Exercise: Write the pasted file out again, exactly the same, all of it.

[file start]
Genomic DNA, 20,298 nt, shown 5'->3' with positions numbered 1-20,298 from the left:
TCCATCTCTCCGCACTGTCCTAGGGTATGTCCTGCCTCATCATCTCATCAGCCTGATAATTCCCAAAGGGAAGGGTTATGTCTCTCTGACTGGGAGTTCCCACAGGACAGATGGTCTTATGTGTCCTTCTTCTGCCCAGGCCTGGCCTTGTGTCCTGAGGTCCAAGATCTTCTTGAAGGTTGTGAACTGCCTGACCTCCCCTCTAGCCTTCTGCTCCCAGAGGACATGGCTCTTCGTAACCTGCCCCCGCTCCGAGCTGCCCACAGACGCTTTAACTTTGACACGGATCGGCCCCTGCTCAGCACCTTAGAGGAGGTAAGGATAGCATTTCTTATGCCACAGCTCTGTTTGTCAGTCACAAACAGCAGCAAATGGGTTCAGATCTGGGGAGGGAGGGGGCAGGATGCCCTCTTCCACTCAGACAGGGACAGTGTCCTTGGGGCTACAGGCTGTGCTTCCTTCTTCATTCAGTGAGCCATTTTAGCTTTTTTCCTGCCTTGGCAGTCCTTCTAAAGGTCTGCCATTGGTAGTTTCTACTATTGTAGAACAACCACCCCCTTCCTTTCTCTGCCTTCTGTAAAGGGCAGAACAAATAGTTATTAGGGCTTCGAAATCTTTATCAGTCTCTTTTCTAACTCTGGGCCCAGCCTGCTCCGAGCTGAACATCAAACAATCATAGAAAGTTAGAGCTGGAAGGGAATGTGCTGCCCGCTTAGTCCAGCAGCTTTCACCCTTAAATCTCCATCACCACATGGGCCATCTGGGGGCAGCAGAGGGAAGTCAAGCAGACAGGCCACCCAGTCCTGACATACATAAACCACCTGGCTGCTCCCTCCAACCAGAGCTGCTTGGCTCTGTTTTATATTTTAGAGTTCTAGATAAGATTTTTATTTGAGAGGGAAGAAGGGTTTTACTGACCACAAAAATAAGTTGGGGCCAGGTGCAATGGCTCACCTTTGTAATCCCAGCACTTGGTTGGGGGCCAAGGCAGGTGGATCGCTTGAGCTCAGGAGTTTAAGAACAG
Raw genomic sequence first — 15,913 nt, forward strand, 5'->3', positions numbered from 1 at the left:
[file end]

Genomic DNA, 20,298 nt, shown 5'->3' with positions numbered 1-20,298 from the left:
TCCATCTCTCCGCACTGTCCTAGGGTATGTCCTGCCTCATCATCTCATCAGCCTGATAATTCCCAAAGGGAAGGGTTATGTCTCTCTGACTGGGAGTTCCCACAGGACAGATGGTCTTATGTGTCCTTCTTCTGCCCAGGCCTGGCCTTGTGTCCTGAGGTCCAAGATCTTCTTGAAGGTTGTGAACTGCCTGACCTCCCCTCTAGCCTTCTGCTCCCAGAGGACATGGCTCTTCGTAACCTGCCCCCGCTCCGAGCTGCCCACAGACGCTTTAACTTTGACACGGATCGGCCCCTGCTCAGCACCTTAGAGGAGGTAAGGATAGCATTTCTTATGCCACAGCTCTGTTTGTCAGTCACAAACAGCAGCAAATGGGTTCAGATCTGGGGAGGGAGGGGGCAGGATGCCCTCTTCCACTCAGACAGGGACAGTGTCCTTGGGGCTACAGGCTGTGCTTCCTTCTTCATTCAGTGAGCCATTTTAGCTTTTTTCCTGCCTTGGCAGTCCTTCTAAAGGTCTGCCATTGGTAGTTTCTACTATTGTAGAACAACCACCCCCTTCCTTTCTCTGCCTTCTGTAAAGGGCAGAACAAATAGTTATTAGGGCTTCGAAATCTTTATCAGTCTCTTTTCTAACTCTGGGCCCAGCCTGCTCCGAGCTGAACATCAAACAATCATAGAAAGTTAGAGCTGGAAGGGAATGTGCTGCCCGCTTAGTCCAGCAGCTTTCACCCTTAAATCTCCATCACCACATGGGCCATCTGGGGGCAGCAGAGGGAAGTCAAGCAGACAGGCCACCCAGTCCTGACATACATAAACCACCTGGCTGCTCCCTCCAACCAGAGCTGCTTGGCTCTGTTTTATATTTTAGAGTTCTAGATAAGATTTTTATTTGAGAGGGAAGAAGGGTTTTACTGACCACAAAAATAAGTTGGGGCCAGGTGCAATGGCTCACCTTTGTAATCCCAGCACTTGGTTGGGGGCCAAGGCAGGTGGATCGCTTGAGCTCAGGAGTTTAAGAACAG
Raw genomic sequence first — 15,913 nt, forward strand, 5'->3', positions numbered from 1 at the left: